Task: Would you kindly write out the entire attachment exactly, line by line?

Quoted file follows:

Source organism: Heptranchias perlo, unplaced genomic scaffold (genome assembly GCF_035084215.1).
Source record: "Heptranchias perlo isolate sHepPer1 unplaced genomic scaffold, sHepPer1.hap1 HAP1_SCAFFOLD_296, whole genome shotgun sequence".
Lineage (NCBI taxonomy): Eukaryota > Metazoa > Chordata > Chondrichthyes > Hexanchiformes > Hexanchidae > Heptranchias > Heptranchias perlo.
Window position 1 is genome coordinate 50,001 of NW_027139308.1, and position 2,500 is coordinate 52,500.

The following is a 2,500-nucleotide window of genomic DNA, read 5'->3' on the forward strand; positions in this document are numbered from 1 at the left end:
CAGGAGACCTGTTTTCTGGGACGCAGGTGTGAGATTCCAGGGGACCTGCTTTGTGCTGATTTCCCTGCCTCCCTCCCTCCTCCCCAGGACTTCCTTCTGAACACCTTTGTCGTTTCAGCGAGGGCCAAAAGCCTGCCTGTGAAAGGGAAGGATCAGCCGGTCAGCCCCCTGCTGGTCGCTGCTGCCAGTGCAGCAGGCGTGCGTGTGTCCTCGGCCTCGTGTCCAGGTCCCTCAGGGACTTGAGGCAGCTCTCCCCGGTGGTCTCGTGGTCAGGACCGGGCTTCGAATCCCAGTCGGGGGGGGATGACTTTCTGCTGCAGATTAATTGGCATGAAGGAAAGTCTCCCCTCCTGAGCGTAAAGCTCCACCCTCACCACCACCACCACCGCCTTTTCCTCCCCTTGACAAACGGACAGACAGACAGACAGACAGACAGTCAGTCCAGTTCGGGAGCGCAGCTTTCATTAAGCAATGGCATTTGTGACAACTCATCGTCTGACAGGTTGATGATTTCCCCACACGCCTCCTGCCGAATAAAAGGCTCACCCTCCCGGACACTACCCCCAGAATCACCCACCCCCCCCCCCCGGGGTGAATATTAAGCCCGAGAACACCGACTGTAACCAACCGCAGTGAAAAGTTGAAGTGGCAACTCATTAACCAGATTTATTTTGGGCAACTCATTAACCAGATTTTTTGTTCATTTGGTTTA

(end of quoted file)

Source organism: Heptranchias perlo, unplaced genomic scaffold (genome assembly GCF_035084215.1).
Source record: "Heptranchias perlo isolate sHepPer1 unplaced genomic scaffold, sHepPer1.hap1 HAP1_SCAFFOLD_296, whole genome shotgun sequence".
Lineage (NCBI taxonomy): Eukaryota > Metazoa > Chordata > Chondrichthyes > Hexanchiformes > Hexanchidae > Heptranchias > Heptranchias perlo.
Window position 1 is genome coordinate 50,001 of NW_027139308.1, and position 2,500 is coordinate 52,500.

The following is a 2,500-nucleotide window of genomic DNA, read 5'->3' on the forward strand; positions in this document are numbered from 1 at the left end:
CAGGAGACCTGTTTTCTGGGACGCAGGTGTGAGATTCCAGGGGACCTGCTTTGTGCTGATTTCCCTGCCTCCCTCCCTCCTCCCCAGGACTTCCTTCTGAACACCTTTGTCGTTTCAGCGAGGGCCAAAAGCCTGCCTGTGAAAGGGAAGGATCAGCCGGTCAGCCCCCTGCTGGTCGCTGCTGCCAGTGCAGCAGGCGTGCGTGTGTCCTCGGCCTCGTGTCCAGGTCCCTCAGGGACTTGAGGCAGCTCTCCCCGGTGGTCTCGTGGTCAGGACCGGGCTTCGAATCCCAGTCGGGGGGGGATGACTTTCTGCTGCAGATTAATTGGCATGAAGGAAAGTCTCCCCTCCTGAGCGTAAAGCTCCACCCTCACCACCACCACCACCGCCTTTTCCTCCCCTTGACAAACGGACAGACAGACAGACAGACAGACAGTCAGTCCAGTTCGGGAGCGCAGCTTTCATTAAGCAATGGCATTTGTGACAACTCATCGTCTGACAGGTTGATGATTTCCCCACACGCCTCCTGCCGAATAAAAGGCTCACCCTCCCGGACACTACCCCCAGAATCACCCACCCCCCCCCCCCGGGGTGAATATTAAGCCCGAGAACACCGACTGTAACCAACCGCAGTGAAAAGTTGAAGTGGCAACTCATTAACCAGATTTATTTTGGGCAACTCATTAACCAGATTTTTTGTTCATTTGGTTTA